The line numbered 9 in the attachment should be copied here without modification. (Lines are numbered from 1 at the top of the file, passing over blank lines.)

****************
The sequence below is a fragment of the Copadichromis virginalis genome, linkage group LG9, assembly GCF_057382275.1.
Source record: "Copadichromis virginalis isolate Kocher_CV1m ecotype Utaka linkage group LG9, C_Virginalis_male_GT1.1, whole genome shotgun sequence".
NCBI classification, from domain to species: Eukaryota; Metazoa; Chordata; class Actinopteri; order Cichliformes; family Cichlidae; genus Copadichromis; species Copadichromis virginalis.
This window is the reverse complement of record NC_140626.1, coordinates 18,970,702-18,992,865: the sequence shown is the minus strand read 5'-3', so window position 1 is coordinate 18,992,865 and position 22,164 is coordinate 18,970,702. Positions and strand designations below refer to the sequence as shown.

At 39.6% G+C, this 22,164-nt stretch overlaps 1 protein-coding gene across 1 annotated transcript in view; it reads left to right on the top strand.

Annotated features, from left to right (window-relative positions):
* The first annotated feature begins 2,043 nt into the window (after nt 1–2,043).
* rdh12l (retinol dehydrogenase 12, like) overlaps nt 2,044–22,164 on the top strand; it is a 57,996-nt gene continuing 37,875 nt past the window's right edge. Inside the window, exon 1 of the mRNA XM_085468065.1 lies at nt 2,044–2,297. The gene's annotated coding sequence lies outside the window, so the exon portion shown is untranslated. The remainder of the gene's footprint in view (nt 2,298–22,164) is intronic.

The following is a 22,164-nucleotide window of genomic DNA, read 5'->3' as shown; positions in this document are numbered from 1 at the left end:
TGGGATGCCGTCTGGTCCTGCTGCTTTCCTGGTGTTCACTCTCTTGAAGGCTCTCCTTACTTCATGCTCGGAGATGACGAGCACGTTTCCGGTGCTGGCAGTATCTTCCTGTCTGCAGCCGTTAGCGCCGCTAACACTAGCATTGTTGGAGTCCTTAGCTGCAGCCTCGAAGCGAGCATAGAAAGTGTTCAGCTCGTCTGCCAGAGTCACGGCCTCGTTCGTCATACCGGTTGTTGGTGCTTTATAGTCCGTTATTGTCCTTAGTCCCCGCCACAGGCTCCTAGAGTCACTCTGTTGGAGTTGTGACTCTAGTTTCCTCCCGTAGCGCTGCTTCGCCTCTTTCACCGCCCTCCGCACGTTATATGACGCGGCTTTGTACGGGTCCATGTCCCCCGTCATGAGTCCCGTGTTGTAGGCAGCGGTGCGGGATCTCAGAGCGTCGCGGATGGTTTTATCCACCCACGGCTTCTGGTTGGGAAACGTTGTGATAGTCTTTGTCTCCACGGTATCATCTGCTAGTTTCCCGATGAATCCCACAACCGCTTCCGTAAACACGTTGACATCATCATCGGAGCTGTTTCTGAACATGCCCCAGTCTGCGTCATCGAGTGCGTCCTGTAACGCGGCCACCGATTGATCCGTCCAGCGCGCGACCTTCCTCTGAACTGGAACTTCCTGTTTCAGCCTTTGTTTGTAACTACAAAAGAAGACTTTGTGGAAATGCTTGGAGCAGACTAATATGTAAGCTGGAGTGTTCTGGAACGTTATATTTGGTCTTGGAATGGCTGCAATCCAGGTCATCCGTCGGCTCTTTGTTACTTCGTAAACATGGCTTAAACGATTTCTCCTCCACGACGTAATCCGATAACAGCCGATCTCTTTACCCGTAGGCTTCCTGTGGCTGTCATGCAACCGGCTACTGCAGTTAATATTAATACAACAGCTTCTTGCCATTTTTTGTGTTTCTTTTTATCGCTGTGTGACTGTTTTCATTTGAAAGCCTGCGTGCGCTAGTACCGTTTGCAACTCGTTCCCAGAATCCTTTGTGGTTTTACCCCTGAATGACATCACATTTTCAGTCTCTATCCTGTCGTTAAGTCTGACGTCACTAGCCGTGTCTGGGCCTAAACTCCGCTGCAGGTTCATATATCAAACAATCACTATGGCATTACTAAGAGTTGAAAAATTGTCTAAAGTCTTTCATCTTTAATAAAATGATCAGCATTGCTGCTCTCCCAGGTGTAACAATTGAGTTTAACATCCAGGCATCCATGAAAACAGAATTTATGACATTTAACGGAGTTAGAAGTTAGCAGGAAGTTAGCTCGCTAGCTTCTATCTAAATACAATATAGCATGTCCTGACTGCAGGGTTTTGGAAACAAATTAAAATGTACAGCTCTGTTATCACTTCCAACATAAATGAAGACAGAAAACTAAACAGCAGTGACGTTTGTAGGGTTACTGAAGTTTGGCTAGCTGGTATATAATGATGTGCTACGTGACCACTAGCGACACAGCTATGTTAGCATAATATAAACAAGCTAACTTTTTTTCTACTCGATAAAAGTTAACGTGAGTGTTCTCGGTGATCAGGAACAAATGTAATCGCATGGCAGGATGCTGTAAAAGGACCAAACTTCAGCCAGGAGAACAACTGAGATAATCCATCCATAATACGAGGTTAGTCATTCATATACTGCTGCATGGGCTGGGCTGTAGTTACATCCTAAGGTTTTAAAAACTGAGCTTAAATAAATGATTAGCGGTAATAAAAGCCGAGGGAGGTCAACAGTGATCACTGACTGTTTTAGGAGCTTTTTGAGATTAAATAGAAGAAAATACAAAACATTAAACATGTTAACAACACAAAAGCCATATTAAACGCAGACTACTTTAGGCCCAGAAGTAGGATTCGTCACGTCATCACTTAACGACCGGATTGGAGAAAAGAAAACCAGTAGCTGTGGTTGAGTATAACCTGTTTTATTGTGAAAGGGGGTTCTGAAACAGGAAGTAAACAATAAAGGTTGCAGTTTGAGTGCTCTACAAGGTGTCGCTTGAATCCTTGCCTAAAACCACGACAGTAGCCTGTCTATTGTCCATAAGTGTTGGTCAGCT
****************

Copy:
The following is a 22,164-nucleotide window of genomic DNA, read 5'->3' as shown; positions in this document are numbered from 1 at the left end: